In 1538 Pope Paul III brokered a ten-year truce (which didn’t last) between the two most powerful rulers in Europe: Charles V (King of Spain and Holy Roman Emperor) and Francis I (King of France). These rulers and the pope—accompanied by their household chapel musicians—met on 14 July at Aigues-Mortes in Southern France, and there survives a musical memento of that occasion: the six-voice motet Jubilate Deo omnis terra
by one of the papal singers, the Spaniard Cristóbal de Morales. Five of the six voices sing a specially composed text saluting the three participants (‘Carolus’, ‘Franciscus’, and ‘Paulus’) and praising them for bringing peace, but the sixth voice is given different text and musical material: throughout the motet, this voice repeats a six-note ostinato phrase, singing the single word ‘gaudeamus’ (‘let us rejoice’). This motto is a fragment of plainchant: it forms the opening intonation of the Introit chant at Mass on many feast days, such as Gaudeamus omnes in Domino
for All Saints’ Day. Thanks to its frequent and festive liturgical use, this chant motto would have been familiar to—indeed, instantly recognisable by—all those present at the meeting between Charles, Francis, and Pope Paul, and by employing it in his motet Morales thus evoked an atmosphere of joyful high festivity. But in choosing this motto Morales was also surely referring to Josquin, whose Missa Gaudeamus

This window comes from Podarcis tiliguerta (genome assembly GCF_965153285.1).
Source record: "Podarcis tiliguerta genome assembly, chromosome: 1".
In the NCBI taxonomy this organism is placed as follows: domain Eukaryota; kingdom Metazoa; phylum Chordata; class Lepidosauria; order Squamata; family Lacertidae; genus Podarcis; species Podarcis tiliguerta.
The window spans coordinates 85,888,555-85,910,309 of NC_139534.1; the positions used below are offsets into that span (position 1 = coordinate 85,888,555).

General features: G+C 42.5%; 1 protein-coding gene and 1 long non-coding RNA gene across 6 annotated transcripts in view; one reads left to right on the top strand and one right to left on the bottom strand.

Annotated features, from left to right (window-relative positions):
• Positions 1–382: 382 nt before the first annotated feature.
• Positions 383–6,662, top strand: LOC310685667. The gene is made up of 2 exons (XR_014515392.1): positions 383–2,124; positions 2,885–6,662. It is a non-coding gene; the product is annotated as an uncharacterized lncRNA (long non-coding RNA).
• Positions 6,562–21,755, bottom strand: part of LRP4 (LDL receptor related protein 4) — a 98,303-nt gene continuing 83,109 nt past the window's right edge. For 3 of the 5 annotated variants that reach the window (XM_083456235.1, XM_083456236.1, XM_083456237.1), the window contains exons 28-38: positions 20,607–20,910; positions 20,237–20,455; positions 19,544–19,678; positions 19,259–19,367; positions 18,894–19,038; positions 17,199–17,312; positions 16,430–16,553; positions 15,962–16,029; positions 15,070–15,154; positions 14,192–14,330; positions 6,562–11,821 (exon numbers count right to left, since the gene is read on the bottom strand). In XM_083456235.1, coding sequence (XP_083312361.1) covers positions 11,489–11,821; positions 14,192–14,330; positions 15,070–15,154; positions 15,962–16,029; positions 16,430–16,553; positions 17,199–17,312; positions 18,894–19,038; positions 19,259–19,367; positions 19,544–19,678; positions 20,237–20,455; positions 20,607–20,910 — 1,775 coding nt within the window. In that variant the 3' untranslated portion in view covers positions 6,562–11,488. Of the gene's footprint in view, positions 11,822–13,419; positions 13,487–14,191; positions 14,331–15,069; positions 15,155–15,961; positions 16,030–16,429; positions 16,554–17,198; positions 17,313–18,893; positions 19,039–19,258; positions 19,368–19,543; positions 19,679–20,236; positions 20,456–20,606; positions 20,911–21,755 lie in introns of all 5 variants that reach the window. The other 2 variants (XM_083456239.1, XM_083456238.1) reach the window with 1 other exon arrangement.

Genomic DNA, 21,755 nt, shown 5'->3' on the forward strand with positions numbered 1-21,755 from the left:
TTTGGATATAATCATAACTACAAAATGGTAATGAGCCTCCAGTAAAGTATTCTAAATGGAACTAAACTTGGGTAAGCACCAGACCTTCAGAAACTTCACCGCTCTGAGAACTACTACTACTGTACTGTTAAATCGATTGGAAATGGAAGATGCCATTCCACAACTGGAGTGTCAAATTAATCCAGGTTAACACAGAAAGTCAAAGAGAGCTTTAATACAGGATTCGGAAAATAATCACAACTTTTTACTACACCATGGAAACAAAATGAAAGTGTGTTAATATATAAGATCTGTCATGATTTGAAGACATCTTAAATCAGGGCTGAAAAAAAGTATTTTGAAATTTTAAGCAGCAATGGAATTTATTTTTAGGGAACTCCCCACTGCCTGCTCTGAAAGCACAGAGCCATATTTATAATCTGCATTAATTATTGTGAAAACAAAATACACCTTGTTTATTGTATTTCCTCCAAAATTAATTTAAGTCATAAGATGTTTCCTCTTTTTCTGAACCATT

likewise treats the opening six-note intonation of the chant as an ostinato; indeed, Morales kept the rhythm which Josquin uses for the motto in his Agnus Dei, making the link to Josquin explicit. Although the associative reverberations of Morales’s device were greater for a sixteenth-century audience than for us, nevertheless—even to a modern listener—the repetition of this motif and its accompanying celebratory word in the motet lends it an accumulative impact as the ‘essential theme’ of the work; Morales even uses the device to produce an acceleration for the motet’s thrilling final climax (from the acclamations ‘Vivat Paulus! Vivat Carolus! Vivat Franciscus!’ to the end), bunching the ostinato statements more closely together and presenting them at double their previous speed rhythmically, so that they infuse the music with energetic urgency.
from notes by Owen Rees © 2020